More importantly, Grant’s unwavering offensive strategy in war, to never retreat, to always take the battle to the enemy, to always demand, as he wrote after winning his first major battle at Donelson, “complete and unconditional surrender,” and to always follow up that victory with grace and mercy, became the central tenet of American military and political strategy for the next eighty years, through the end of World War II. It is for this reason Grant in many ways could be considered among the four or five most influential individuals in American history.

In this leisured effort I have read a number of classic histories, including Shelby Foote’s three volume The Civil War: a Narrative and Bruce Catton’s A Stillness at Appomattox. I also, as I always do when I am trying to learn something about history, read the original sources, and for this Grant’s own memoirs came next. (Historians such as I might try to get things right, but for any non-historian it behooves you to read some original sources as well. This will help you distinguish between the historians who succeed in getting it right, and those who don’t.)

I then followed most recently with Jean Edward Smith’s 2001 biography, Grant. The previous writing had focused only on the Civil War. This book gave me the story before and after.

Grant is a remarkable figure. He appears to have been an astonishngly honest and straightforward man, coldly rational about war and what must be done to win. He also was amazingly unambitious, even as he strove hard to succeed. It was his belief never to aim for a promotion, because he believed that effort would warp his judgment. Instead, he tried to do the best he could at any moment, and hoped that by his good works he would rise.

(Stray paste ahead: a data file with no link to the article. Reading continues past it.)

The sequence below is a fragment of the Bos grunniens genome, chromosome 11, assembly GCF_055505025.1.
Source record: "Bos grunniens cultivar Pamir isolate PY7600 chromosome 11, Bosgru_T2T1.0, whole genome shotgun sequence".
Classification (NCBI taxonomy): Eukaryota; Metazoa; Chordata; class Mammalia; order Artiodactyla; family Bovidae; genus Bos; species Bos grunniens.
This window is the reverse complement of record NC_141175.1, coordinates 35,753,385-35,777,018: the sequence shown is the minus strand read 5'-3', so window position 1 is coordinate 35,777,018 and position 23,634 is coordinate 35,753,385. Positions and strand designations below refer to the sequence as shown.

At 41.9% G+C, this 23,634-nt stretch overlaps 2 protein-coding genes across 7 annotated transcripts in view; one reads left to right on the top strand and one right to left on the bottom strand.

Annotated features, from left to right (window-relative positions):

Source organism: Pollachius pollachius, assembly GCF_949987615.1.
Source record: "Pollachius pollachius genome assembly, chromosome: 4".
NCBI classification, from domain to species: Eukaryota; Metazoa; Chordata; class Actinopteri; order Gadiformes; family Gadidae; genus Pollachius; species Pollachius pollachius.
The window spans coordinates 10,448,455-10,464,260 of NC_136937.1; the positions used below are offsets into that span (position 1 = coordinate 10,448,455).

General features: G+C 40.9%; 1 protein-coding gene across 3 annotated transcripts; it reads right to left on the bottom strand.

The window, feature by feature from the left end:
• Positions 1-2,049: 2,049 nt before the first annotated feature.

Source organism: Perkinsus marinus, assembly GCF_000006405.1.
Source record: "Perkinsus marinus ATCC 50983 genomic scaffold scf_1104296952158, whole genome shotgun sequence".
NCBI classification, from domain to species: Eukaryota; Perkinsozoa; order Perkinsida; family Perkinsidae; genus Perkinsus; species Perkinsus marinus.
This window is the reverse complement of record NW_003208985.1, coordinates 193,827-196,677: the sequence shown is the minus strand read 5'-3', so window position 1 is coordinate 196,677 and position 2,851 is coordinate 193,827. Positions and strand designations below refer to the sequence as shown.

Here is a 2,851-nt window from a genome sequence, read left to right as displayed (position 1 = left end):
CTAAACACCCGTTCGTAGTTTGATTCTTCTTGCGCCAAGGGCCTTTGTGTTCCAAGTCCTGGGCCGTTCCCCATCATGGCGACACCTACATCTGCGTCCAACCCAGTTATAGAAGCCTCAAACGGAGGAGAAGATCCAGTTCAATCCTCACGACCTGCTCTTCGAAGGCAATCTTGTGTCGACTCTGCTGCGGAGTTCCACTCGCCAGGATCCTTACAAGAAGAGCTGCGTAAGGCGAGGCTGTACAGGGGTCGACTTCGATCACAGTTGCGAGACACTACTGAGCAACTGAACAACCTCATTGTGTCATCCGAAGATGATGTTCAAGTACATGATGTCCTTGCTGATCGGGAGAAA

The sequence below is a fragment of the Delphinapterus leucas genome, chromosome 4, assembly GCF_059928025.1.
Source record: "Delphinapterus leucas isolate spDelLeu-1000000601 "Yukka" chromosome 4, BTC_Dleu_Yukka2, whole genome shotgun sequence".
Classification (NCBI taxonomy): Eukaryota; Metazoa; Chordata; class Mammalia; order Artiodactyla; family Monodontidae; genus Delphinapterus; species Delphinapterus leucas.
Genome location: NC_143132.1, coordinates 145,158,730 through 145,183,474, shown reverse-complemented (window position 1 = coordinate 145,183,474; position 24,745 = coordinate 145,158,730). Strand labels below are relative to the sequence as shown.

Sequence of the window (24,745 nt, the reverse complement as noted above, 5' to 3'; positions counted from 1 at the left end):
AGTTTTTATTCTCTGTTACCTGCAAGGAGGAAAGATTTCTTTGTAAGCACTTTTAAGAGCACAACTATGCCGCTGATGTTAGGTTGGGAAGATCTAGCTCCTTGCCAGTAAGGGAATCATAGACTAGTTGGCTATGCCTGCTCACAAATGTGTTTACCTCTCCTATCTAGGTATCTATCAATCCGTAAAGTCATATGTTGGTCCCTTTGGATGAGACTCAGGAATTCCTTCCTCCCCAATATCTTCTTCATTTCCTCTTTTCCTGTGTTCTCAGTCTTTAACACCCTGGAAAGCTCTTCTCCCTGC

One story I think not only epitomized the character of Grant, but of the America of his time. After the war and the completion of his two terms as president, he went on a world tour, where he was greeted everywhere with honors and adulation. Upon his arrival in Berlin Chancellor Bismarck immediately invited Grant to come and visit.
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Sunspot update Sept 2019:
The blankest Sun in decades

With the release yesterday by NOAA of its September update of its graph showing the long term sunspot activity of the Sun, we find ourselves in what might be the longest stretch of sunspot inactivity in decades, part of what might become the most inactive solar minimum in centuries.

In the last four months the Sun has produced practically no sunspots. There were two in June, two in July, and one in August. The September graph, posted below with additional annotations by me to give it context, shows that the past month was as weak as August, with only one sunspot again.

September 2019 sunspot activity

The graph above has been modified to show the predictions of the solar science community for the previous solar maximum. The green curves show the community’s two original predictions from April 2007, with half the scientists predicting a very strong maximum and half predicting a weak one. The red curve is their revised May 2009 prediction, extended in November 2018 four years into the future.

The 2008-2009 solar minimum was one of the deepest and longest ever recorded. Yet, it never produced a stretch of four months with so few sunspots, as shown in the graph above. Moreover, during that minimum the Sun was blank 71% of the time in 2008 and 73% of the time in 2009 (a record). Right now, with almost three months to go in 2019, the Sun has already been blank 73% of time, with every indication that it will top that number before the year is out.